> > propagated using the DCO? 130? Where is that specified?
> >
> We are specifying it right now in Efficient-NPDAO. RFC 8505 was forward
> looking to that respect. It had to indicate the ND status for that case and
> that status is "moved".
> - It means the guys was down there but is no more. Which is exactly the topic
> of NPDAA, cleanup a downwards path that leads to a location from which the
> target has moved away.
> - But it could not discuss how RPL translates it back and forth. The generic
> spec for that is unaware-leaves. DCO is a special case of RC/status that
> matches "moved" in RFC 8505. this piece is also dependent on
draft-ietf-roll-unaware-leaves.  I expect then clear pointers from
draft-ietf-roll-efficient-npdao to it.

> > > > [major] "the RPL Status MUST NOT be informative and
> > > > does not affect the behavior of the receiver...unknown values are
> > > > ignored...Only Rejection Codes (values of 128 and above) are expected in
> > > > a DCO."
> > > >
> > > > If the value doesn't matter (informative) and unknown ones are
> > > > ignored, why specify that it MUST NOT change? What is the Normative
> > > > value of that?
> Because in some cases it will be turned into ND again and in those cases the
> meaning must be conveyed unmodified. NPDAO is the only vector we have in
> storing mode to convey something all the way down since the DAO-ACK is one
> hop.

> > Sorry...let me try again. I see two problems:
> >
> > (1) The values are informative, but Normatively are not to change.
> > How can the "MUST NOT" be enforced in the network? How would a
> > receiver know if the value was changed (or not)? You added that "we can
> > reliably act differently per status value" (but the text currently
> > reads: "value is informative and does not affect the behavior of the
> > receiver") -- having a consistent/reliable behavior can be achieved only if
> > it can be guaranteed that the value didn't change. If it did change, what
> > is the expected behavior?
> The meaning we wanted to convey is that when propagating down the DCO, the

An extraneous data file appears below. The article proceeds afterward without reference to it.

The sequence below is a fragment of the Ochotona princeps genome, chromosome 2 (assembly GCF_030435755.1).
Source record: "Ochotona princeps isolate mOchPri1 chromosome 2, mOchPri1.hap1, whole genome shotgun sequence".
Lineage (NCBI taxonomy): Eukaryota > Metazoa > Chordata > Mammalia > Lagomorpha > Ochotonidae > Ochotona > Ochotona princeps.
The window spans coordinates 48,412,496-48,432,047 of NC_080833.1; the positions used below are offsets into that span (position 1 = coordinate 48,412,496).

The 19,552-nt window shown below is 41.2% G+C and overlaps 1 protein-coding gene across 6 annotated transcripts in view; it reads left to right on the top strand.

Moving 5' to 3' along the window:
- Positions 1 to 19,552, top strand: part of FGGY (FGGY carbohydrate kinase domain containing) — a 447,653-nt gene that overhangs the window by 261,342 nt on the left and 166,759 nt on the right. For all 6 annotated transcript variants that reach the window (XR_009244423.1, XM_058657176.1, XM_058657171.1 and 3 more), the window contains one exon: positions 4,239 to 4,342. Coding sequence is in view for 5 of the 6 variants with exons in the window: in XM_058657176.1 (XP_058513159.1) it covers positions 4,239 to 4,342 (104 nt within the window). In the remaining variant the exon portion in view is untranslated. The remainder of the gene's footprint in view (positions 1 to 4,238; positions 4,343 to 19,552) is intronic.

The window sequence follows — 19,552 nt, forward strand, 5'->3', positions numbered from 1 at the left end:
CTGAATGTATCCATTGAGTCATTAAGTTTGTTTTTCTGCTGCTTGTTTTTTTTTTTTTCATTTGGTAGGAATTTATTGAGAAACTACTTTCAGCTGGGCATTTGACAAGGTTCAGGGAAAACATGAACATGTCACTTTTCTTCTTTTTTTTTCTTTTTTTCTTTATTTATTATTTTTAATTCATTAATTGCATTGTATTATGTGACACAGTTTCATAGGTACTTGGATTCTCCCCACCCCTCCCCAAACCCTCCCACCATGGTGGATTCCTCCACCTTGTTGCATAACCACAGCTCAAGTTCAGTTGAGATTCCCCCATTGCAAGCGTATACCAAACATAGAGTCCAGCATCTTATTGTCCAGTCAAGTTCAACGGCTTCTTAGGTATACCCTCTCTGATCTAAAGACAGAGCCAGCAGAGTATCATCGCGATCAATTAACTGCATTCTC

> status from the parent MUST be repeated unchanged to the children.

Yes, I understand.

My question is from the Normative point of view.  The rfc2119 keywords
"MUST only be used where it is actually required for interoperation".
If informative, then we don't need "MUST NOT"...but if there is a
behavior expectation (or as you wrote above: "be turned into ND again
and in those cases the meaning must be conveyed unmodified"), then the
required behavior should be able to be verified somehow...and,
ideally, the specification should include an indication of what the
behavior should be if the mandatory action is not met.  We can of
course trust that nodes will follow the specification and will not
change the contents of the status...

So..I would like to see a couple of things:

(1) A clear indication of whether specific behavior is expected (you
have mentioned it twice in this thread, but the document doesn't
reflect that) or not based on the status.

(2) Text (maybe in the security considerations) pointing out the
effect of, changing the value in-flight, and how (if possible) to
mitigate it.

> Suggestion to reword from the perspective of the intermediate router.
> > (2) If only values > 128 are expected, then what should a receiver do if a
> > value < 128 is received? Should the DCO not be propagated further?
> Yes, the DCO should be propagated and as done today, it causes the
> destruction of the path regardless of the value of the status, even a warning
> <128.
> Should we change that so a warning is propagated but the route is conserved
> or something? There is no known usage of that today, does that protect the
> future better?

Going back to the text, which reads: "Only Rejection Codes (values of
128 and above) are expected in a DCO."  Also, going back to your
statements above about specific behavior resulting from the status
value.  I just want to make sure the specification is clear related to
what should be done; if any value is ok, then the text is, at minimum
not clear...if the behavior depends on the value, then there's an
effect if the value is not that is expected...

I hope we're making progress.  If not, we might want to think about
speaking live. :-)